Band Camp Battles

by Mark on November 23, 2010

Lake Placid

There is a flurry of activity as sixty-two musicians assemble saxophones and buzzes from trumpet mouthpieces at the Northeast Instrumental Music Festival in Lake Placid, New York. My wife, Kathy, is among them. This is the year’s final band camp after events in Georgia, Dayton, Williamsburg, and Chautauqua. George drove eleven hours from Detroit while good friends Dick, MJ, and Marty came over from New England. It is 6:30PM on a frosty Friday in the Adirondack Mountains. After seven hours of rehearsal the band will perform six pieces before a sell-out crowd on Sunday.

Colonel Arnald D. Gabriel (USAF Ret.)

Friday Night – November 19th

Colonel Arnald Gabriel (USAF Retired) stares into the souls of each individual musician. A decorated WWII hero and Commander/Conductor of the renown U.S. Air Force Band, Symphony Orchestra, and Singing Sergeants for twenty years, the 85-year old Colonel does not use a score. Each measure and note of hundreds of pieces are memorized. He is fond of saying, “Don’t have your head in the music. Have the music in your head.” Never looking down Colonel Gabriel is paying attention to each individual band member. He corrects one of the 14 clarinet players. “In measure 212 your second note should be on F-Sharp, not F.”

The Colonel announces the performance will include the full fourteen minute version of the ‘1812 Overture.’ There are groans from the tubas.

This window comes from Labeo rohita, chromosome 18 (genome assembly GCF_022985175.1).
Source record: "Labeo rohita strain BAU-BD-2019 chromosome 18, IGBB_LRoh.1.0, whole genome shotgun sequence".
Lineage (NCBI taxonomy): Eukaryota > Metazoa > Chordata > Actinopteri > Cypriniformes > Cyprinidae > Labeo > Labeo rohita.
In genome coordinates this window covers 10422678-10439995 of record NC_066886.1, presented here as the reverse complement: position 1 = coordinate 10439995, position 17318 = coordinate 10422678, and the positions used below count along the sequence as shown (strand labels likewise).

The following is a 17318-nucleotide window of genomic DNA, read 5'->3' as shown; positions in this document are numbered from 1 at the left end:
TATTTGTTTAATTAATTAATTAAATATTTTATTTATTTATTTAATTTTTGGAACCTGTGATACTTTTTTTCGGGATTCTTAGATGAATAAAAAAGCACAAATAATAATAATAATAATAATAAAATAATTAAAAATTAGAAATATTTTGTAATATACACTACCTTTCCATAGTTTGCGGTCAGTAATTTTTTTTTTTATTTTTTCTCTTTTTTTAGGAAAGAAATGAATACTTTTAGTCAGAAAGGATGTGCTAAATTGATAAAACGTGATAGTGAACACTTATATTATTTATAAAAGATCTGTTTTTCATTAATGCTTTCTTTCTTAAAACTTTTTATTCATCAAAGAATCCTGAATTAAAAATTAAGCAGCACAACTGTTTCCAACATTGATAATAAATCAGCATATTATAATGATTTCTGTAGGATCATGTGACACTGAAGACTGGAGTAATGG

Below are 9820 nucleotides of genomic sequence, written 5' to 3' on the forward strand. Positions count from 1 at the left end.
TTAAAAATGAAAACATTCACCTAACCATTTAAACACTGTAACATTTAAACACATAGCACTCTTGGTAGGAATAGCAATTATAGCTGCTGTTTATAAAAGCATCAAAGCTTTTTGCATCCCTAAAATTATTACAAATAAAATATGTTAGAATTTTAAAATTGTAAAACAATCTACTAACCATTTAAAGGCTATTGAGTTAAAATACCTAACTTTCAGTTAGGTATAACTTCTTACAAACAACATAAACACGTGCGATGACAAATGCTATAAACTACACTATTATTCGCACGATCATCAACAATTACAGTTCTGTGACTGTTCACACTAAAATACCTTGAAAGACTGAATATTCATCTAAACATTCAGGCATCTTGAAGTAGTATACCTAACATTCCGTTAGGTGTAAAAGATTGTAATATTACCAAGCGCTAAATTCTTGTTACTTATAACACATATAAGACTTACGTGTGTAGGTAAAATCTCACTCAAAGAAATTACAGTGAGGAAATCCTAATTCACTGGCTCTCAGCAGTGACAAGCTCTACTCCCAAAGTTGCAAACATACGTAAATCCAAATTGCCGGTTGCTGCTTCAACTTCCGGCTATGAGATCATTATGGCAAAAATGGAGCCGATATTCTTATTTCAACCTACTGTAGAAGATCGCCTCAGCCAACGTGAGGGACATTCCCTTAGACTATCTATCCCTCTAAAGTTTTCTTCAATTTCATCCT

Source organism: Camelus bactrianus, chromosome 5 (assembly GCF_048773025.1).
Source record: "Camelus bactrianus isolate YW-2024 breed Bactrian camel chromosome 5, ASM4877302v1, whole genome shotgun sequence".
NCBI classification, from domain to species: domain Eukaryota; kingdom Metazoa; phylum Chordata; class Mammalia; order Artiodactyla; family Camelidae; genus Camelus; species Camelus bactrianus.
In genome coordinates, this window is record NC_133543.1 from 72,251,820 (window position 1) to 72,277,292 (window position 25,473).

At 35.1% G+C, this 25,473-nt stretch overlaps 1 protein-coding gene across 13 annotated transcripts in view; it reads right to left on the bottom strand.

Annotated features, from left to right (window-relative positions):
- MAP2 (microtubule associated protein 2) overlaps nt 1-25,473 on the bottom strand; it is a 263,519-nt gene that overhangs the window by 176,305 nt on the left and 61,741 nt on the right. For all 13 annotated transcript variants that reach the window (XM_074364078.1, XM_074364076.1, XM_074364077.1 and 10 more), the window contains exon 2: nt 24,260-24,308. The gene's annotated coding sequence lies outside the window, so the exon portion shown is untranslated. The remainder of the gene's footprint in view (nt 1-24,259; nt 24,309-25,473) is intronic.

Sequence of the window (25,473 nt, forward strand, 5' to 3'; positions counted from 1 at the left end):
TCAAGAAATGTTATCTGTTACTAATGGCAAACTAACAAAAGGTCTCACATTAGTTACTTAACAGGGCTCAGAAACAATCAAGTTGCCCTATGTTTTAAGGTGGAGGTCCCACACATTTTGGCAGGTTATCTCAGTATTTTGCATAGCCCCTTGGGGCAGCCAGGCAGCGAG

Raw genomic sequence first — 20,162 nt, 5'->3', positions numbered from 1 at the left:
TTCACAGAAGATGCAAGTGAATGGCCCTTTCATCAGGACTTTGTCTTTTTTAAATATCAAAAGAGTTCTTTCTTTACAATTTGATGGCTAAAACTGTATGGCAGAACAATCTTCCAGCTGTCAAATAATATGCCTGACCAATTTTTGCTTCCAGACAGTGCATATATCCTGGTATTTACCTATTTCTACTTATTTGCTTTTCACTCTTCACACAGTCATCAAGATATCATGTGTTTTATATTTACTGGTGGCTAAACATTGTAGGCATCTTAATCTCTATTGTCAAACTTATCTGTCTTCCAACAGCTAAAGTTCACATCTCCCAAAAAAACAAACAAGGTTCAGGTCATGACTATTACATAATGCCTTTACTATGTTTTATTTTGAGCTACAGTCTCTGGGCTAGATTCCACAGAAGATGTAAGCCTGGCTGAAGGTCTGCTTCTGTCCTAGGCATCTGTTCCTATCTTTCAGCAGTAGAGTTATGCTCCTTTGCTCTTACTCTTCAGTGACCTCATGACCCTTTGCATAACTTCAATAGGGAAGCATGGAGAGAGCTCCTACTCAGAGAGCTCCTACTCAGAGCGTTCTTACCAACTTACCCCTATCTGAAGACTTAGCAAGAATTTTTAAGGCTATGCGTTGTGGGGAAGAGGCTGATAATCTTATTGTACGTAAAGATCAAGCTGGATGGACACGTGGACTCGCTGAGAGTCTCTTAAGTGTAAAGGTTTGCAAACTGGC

Saturday Rehersal

Saturday Morning & Afternoon – November 20th

Performing six pieces on Sunday is challenging. The ‘1812 Overture’ will be a battle. The orchestra piece was translated for a band, and there are many accidentals when moving from strings to brass and wood winds. The band works on mastering each measure. There is rework. One measure is optimized but two cannot be put together. The Colonel is frustrated. They break away from the ‘Overture’ to practice other pieces.

For ‘Danny Boy’ the Colonel explains the tune about the lost lass longing for her lad. He then requests the band sing it. “You have to be able to sing ‘Danny Boy’ before you can play it.” They sing. It is sweet. There are tears.

By the end of the day all ‘Overture’ measures are rehearsed, but the entire piece was not played. Band members are worried at dinner. They will be looking directly into the Colonel’s eyes in a few hours and playing a difficult piece in-front of a sell-out for the first time. Is it his eyes or the audience that is most frightening?

1812 Overture

Sunday Afternoon – November 21st

The first three pieces went well. Colonel Gabriel is in dress uniform with rows of medals on his chest. The band looks wonderful in black and white. ‘Danny Boy’ brings the audience to its feet. The Colonel smiles at his musical army.

It is time for the ‘1812 Overture.’ His hands rise as flutes move to lips. The auditorium is silent. The magic of the opening measures capture us. For the next quarter hour we see the Russian and French Armies clash. Guns blaze. Trumpets sound charge, then retreat. The battle is reaching its peak before bursting in a rush of victory and celebration. The audience jumps to their feet. The Colonel and his happy instrumental warriors take grinning bows. They finish with a rousing ‘Stars & Stripe Forever.’

Back stage the triumph is in the air. While cleaning and packing instruments they discuss lost notes and missed counts as if you might find them on the stage floor. It is the smiles and hugs of comrade. They achieved victory, together. The next band camp is in January at Cincinnati. There are dreams of the next battle and triumph as they drive out of the Adirondacks.


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